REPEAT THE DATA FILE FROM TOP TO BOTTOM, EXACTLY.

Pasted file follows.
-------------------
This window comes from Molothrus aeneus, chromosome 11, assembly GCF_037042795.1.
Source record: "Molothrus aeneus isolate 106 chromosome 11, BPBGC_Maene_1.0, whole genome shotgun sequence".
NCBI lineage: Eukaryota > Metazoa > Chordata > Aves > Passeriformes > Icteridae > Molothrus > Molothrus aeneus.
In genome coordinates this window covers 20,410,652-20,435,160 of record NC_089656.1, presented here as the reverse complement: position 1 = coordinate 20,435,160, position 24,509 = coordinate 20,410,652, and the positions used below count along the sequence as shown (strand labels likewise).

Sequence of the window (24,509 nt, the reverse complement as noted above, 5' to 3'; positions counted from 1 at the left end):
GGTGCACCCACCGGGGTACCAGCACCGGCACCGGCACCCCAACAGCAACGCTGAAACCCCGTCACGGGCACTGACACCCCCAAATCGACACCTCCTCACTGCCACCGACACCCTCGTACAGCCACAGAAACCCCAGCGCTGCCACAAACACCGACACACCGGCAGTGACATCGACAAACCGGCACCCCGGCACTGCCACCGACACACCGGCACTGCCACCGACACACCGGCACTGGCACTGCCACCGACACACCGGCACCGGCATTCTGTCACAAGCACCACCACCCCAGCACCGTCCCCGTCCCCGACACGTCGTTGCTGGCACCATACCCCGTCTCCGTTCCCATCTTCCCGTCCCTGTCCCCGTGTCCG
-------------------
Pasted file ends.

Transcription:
This window comes from Molothrus aeneus, chromosome 11, assembly GCF_037042795.1.
Source record: "Molothrus aeneus isolate 106 chromosome 11, BPBGC_Maene_1.0, whole genome shotgun sequence".
NCBI lineage: Eukaryota > Metazoa > Chordata > Aves > Passeriformes > Icteridae > Molothrus > Molothrus aeneus.
In genome coordinates this window covers 20,410,652-20,435,160 of record NC_089656.1, presented here as the reverse complement: position 1 = coordinate 20,435,160, position 24,509 = coordinate 20,410,652, and the positions used below count along the sequence as shown (strand labels likewise).

Sequence of the window (24,509 nt, the reverse complement as noted above, 5' to 3'; positions counted from 1 at the left end):
GGTGCACCCACCGGGGTACCAGCACCGGCACCGGCACCCCAACAGCAACGCTGAAACCCCGTCACGGGCACTGACACCCCCAAATCGACACCTCCTCACTGCCACCGACACCCTCGTACAGCCACAGAAACCCCAGCGCTGCCACAAACACCGACACACCGGCAGTGACATCGACAAACCGGCACCCCGGCACTGCCACCGACACACCGGCACTGCCACCGACACACCGGCACTGGCACTGCCACCGACACACCGGCACCGGCATTCTGTCACAAGCACCACCACCCCAGCACCGTCCCCGTCCCCGACACGTCGTTGCTGGCACCATACCCCGTCTCCGTTCCCATCTTCCCGTCCCTGTCCCCGTGTCCG